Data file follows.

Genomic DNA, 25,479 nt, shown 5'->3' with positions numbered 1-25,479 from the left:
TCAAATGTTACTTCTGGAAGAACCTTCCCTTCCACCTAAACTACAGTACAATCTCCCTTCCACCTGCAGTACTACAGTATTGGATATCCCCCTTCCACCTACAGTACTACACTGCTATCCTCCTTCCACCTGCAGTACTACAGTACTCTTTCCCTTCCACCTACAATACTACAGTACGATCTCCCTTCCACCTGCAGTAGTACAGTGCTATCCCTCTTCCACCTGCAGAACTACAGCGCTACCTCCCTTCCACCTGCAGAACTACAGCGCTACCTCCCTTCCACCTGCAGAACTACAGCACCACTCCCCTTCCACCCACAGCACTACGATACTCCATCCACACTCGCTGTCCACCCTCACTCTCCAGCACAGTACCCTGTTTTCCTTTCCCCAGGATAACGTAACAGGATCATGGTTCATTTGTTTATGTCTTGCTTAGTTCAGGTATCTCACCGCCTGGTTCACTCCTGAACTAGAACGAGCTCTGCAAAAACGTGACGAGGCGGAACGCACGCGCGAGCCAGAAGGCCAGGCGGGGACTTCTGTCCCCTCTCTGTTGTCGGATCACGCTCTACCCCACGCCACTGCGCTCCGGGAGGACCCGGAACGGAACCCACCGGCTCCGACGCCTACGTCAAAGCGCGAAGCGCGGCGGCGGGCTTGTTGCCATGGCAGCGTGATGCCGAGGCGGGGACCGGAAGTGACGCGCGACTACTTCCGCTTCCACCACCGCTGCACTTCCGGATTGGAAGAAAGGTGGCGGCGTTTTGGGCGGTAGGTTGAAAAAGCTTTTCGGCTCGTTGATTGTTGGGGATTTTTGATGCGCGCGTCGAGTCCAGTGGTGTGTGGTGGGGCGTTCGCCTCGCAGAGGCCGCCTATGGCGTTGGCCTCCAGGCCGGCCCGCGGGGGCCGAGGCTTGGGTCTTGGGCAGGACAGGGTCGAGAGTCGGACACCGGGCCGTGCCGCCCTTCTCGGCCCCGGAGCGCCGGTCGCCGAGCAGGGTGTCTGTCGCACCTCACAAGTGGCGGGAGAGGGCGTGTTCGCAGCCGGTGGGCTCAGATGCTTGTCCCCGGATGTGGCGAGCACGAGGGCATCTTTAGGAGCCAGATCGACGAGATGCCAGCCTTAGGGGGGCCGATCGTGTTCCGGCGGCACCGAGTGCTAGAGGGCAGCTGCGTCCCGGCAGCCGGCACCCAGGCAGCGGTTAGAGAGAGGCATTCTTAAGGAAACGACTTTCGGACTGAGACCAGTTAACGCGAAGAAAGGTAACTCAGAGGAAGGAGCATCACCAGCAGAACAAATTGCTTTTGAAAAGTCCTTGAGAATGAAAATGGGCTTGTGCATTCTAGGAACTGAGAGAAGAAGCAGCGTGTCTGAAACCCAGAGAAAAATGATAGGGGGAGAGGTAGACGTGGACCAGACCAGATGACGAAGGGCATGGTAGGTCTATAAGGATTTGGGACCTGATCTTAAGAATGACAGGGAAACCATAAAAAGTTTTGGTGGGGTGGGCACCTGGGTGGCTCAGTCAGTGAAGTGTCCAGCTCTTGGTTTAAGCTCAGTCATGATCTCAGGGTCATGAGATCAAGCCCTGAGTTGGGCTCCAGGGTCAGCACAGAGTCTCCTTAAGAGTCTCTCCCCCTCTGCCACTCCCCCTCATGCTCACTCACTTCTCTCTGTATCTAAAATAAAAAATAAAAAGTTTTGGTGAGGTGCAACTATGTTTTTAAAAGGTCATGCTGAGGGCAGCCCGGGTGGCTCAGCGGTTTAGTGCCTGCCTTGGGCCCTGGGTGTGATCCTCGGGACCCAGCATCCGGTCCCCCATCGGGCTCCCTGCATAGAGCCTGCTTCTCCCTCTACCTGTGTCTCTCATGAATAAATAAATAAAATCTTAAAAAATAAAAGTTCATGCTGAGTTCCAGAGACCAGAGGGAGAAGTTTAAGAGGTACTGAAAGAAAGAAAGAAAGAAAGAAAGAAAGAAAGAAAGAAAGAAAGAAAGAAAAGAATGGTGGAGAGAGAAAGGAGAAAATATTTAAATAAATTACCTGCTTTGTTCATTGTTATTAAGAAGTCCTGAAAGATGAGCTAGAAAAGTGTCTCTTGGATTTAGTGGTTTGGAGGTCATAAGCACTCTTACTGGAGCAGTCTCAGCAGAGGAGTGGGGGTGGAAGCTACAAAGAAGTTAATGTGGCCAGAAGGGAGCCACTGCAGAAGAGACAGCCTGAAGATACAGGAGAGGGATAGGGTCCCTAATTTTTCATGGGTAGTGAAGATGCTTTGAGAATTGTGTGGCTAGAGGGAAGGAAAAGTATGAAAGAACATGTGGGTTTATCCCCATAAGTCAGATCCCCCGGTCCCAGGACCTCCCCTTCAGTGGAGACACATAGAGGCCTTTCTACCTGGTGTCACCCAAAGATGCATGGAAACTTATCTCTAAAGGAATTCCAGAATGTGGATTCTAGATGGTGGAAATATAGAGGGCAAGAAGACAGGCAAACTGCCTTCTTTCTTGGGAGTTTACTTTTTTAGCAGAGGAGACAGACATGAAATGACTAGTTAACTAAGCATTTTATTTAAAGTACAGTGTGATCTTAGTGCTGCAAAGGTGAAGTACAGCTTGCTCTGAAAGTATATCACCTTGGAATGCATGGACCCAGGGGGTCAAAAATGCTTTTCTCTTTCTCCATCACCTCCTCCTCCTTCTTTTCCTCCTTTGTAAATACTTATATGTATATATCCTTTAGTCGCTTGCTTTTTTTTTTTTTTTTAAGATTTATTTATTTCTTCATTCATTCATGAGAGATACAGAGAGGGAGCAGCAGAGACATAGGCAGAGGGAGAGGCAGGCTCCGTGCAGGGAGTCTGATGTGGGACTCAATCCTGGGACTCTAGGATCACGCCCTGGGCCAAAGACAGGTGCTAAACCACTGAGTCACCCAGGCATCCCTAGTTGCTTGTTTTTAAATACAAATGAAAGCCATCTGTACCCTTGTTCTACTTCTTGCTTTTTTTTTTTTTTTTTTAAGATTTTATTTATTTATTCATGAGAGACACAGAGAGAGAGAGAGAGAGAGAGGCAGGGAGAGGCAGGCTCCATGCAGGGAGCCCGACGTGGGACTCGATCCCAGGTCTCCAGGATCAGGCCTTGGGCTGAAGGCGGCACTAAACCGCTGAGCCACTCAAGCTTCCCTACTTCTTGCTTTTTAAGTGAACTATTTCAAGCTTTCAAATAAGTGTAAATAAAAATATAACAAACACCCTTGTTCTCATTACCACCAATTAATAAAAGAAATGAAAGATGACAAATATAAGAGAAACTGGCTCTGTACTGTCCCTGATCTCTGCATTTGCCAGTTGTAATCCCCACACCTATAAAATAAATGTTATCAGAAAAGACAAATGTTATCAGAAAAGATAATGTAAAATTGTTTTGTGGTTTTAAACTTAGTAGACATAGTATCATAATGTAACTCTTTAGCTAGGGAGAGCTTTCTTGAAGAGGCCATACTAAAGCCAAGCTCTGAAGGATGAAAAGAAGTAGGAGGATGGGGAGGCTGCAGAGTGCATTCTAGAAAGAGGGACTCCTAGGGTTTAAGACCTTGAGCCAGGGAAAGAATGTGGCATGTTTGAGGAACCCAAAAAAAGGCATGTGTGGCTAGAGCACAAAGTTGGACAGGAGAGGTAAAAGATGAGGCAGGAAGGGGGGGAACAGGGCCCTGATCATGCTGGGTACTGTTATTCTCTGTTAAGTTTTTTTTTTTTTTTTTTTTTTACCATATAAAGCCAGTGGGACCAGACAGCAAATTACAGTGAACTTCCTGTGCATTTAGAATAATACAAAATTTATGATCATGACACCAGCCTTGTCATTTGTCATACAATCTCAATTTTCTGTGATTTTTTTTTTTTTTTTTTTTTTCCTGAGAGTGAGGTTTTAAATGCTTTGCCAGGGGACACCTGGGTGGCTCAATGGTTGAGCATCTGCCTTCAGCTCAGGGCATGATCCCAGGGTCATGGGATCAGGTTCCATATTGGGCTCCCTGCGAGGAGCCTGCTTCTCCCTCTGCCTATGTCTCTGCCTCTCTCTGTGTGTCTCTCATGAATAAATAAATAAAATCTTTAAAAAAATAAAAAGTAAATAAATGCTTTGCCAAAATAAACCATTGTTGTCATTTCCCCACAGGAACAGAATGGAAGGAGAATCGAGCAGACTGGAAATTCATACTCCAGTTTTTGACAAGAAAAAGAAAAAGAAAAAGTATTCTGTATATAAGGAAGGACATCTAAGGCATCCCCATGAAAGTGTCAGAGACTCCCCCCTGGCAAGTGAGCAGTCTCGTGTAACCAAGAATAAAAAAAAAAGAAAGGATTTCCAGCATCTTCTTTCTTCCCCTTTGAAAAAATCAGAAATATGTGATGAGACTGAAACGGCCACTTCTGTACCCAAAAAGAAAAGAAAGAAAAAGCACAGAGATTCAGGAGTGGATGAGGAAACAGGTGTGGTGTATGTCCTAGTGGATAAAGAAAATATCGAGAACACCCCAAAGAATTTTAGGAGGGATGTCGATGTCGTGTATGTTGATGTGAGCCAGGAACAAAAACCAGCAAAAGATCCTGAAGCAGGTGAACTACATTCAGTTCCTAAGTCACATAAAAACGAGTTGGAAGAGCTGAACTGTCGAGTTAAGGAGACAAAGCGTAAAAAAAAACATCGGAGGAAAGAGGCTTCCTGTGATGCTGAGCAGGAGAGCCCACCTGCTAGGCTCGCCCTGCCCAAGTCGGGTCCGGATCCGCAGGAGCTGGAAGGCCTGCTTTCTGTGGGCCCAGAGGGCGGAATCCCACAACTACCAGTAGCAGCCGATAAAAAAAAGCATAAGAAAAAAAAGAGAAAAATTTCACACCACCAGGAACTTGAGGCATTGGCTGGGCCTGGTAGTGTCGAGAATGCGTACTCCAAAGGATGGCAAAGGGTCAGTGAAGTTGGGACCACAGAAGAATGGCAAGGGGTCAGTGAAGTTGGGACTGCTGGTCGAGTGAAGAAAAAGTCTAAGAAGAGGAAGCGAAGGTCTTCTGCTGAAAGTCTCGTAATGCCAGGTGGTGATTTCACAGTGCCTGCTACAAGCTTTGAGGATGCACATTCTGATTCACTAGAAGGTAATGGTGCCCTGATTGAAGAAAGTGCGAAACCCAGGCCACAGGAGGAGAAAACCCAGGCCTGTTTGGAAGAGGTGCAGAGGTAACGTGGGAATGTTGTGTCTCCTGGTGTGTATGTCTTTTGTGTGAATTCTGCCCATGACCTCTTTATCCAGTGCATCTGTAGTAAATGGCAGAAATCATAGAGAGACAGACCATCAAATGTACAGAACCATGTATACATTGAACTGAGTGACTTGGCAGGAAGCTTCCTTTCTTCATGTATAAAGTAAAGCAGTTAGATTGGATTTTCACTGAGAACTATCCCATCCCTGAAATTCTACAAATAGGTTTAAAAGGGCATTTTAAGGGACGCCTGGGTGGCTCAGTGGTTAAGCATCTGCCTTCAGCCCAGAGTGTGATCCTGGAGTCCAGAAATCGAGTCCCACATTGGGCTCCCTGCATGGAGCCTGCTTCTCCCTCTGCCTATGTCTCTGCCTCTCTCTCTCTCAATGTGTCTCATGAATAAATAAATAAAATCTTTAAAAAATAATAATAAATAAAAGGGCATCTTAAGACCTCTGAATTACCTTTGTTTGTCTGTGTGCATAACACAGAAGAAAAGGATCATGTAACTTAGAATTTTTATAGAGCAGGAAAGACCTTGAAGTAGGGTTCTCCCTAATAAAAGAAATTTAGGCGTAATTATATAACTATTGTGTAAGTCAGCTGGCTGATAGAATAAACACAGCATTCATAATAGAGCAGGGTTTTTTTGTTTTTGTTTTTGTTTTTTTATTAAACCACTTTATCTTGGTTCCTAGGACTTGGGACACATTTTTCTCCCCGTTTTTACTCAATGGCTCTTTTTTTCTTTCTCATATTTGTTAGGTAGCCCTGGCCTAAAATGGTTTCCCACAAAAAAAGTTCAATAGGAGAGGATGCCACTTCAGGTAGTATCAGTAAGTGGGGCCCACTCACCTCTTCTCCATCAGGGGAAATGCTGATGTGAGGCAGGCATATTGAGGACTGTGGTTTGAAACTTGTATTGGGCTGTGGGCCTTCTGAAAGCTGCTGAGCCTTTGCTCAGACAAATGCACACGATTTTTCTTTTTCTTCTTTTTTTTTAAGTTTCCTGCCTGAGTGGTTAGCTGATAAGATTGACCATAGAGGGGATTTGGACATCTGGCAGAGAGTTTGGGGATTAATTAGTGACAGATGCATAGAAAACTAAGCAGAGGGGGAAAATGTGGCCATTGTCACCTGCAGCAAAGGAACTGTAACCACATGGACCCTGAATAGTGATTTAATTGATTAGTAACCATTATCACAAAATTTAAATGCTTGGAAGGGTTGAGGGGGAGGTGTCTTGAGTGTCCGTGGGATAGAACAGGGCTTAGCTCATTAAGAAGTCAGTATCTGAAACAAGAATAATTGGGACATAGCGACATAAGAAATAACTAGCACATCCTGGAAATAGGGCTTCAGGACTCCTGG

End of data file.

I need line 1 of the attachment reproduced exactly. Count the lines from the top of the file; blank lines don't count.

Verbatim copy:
Genomic DNA, 25,479 nt, shown 5'->3' with positions numbered 1-25,479 from the left: